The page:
Work Package (WP) 4 – Host-microbiome interactions
WP Leader: Kevin Shingfield
The gastrointestinal tract is a key biological system that exhibits variation in efficiency of digestion and absorption of nutrients. This variation has its origin in several different factors, including genetic variation, diet, diet and genotype interactions, microflora and variation in gut integrity and health. Recent studies in man and mice have shown that while there is considerable variation in the abundance of specific bacterial populations most individuals share a common core microbiome that is under genetic control of the host. The significance of host-microbiome interactions and the demonstration that heritable traits affect the gut microbiome in the mouse highlights the enormous potential for selective animal breeding to alter the rumen microbiome for enhancing the conversion of feed resources into meat and milk and decreasing the ecological footprint of ruminant livestock production.
To understand host-animal control of the composition and function of the rumen microbiome by the examination of the role of the rumen microbiome on digestive efficiency, methane output, nitrogen excretion and nutrient metabolism in two ruminant species. Specifically to:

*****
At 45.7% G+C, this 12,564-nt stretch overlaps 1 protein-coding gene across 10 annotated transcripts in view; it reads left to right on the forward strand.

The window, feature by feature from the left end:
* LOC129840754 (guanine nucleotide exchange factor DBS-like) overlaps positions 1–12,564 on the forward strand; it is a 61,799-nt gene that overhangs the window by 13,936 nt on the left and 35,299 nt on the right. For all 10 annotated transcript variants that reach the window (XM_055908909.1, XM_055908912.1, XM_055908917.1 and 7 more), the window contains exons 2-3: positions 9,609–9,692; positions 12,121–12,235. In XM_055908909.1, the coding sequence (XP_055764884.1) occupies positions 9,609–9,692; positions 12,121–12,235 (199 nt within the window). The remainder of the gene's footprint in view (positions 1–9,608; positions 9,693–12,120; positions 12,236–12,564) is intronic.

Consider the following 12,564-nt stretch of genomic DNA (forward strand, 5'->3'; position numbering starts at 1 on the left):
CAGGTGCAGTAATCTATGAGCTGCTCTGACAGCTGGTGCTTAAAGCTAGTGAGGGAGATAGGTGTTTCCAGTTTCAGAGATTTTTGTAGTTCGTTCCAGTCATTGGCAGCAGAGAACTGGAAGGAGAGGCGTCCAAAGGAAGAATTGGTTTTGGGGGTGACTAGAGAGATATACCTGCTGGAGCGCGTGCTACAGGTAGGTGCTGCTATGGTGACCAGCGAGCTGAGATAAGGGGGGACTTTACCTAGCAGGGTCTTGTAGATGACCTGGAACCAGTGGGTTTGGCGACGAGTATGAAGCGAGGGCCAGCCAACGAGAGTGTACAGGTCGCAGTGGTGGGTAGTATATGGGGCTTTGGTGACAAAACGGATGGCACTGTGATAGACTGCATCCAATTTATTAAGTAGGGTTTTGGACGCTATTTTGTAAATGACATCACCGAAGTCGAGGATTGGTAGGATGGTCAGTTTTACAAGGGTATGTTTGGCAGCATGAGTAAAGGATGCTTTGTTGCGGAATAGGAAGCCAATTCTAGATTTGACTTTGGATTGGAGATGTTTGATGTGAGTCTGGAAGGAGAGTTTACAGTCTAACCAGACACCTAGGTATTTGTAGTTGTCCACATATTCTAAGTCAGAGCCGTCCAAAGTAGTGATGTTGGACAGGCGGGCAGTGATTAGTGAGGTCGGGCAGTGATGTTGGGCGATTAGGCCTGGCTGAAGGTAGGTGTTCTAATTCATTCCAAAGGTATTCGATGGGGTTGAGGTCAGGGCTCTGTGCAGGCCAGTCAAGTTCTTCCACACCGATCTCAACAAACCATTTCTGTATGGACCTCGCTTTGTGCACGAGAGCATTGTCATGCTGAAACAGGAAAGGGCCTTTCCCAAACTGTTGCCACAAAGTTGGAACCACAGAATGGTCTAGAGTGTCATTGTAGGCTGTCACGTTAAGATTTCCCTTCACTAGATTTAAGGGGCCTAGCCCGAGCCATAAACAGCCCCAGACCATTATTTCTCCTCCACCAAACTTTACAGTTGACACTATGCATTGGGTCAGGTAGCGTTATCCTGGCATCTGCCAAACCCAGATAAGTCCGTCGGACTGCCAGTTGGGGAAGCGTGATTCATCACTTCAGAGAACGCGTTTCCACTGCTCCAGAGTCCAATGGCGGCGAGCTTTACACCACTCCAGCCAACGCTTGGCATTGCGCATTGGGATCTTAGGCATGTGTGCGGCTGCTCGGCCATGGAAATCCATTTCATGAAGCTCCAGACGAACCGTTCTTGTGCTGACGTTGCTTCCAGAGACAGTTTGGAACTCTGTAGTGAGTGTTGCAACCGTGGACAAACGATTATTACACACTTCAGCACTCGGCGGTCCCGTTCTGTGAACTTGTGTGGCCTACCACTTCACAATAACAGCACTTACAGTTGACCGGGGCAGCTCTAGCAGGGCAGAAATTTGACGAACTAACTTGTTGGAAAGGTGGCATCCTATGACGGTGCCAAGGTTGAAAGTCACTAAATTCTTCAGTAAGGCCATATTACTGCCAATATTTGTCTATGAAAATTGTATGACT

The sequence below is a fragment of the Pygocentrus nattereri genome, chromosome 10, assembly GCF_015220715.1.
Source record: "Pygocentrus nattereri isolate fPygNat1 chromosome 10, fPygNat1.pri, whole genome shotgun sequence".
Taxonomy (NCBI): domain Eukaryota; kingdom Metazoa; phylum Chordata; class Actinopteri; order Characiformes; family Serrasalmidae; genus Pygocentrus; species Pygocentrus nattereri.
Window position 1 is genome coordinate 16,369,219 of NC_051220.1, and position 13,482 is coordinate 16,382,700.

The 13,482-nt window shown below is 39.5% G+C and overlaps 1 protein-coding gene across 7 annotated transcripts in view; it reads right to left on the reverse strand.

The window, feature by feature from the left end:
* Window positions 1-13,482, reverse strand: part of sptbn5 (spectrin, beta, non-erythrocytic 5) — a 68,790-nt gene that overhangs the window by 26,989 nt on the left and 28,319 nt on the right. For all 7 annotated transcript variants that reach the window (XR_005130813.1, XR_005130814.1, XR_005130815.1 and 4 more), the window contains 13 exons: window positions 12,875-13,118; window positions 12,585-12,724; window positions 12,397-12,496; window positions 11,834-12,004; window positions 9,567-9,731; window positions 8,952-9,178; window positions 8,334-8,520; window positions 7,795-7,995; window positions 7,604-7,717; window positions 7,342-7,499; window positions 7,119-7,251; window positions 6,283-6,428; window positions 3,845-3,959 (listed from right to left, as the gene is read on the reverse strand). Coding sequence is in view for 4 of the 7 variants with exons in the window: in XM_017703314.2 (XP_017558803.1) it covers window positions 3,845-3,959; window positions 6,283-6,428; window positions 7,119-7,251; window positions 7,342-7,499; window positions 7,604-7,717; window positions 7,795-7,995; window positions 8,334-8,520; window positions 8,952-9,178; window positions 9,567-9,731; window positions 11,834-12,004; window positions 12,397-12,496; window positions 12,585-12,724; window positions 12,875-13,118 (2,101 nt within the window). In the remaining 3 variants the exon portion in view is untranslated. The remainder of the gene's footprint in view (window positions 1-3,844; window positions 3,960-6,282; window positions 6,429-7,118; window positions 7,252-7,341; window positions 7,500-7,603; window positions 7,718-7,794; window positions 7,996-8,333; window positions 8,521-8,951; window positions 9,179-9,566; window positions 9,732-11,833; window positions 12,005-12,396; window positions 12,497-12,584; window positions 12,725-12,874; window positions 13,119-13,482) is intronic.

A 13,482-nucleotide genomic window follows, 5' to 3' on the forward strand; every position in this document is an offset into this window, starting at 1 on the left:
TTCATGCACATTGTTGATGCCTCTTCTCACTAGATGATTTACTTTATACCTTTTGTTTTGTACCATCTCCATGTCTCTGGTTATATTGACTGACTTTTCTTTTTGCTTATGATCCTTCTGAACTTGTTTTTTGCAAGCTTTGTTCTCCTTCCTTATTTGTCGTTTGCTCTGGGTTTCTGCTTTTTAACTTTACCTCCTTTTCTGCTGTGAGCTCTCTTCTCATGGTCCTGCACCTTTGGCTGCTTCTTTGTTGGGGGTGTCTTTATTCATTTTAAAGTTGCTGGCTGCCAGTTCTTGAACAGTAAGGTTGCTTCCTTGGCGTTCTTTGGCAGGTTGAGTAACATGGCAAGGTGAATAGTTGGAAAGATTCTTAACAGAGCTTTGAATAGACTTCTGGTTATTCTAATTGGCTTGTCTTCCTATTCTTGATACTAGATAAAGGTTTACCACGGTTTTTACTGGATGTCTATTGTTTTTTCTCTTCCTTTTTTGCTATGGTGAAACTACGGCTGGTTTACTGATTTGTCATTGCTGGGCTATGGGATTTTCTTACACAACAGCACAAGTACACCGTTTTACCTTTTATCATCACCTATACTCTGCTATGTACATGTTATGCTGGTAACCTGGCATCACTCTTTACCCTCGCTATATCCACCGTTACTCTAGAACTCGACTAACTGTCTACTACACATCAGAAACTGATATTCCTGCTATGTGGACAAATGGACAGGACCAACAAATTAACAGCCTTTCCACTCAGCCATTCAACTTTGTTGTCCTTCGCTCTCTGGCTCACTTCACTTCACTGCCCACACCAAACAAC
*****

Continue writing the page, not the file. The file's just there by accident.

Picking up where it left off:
- Compare the composition and function of the rumen microbiome and the metagenome between ruminant species.
- Examine host-animal control of the composition and function of the rumen microbiome in reindeer with rumen contents taken from cows.
- Characterise the microbiome in buccal samples, ruminal digesta and faeces in reindeer and cows.
- Determine the variation in the composition and function of the rumen microbiome in cows with an identical genetic background.
- Determine the effect of the rumen microbiome on the transcription of genes involved in ruminant metabolism.
- Report on the role of different ruminant species on the composition and function of the rumen microbiome, methane output, nitrogen excretion and digestive efficiency.
- Report on the variation in identical cows in the composition and function of the rumen microbiome, methane output, nitrogen excretion, digestive efficiency and milk composition.
- Report on the influence of the rumen microbiome on the transcription of genes and gene networks in adipose and liver involved in nutrient metabolism in the cow.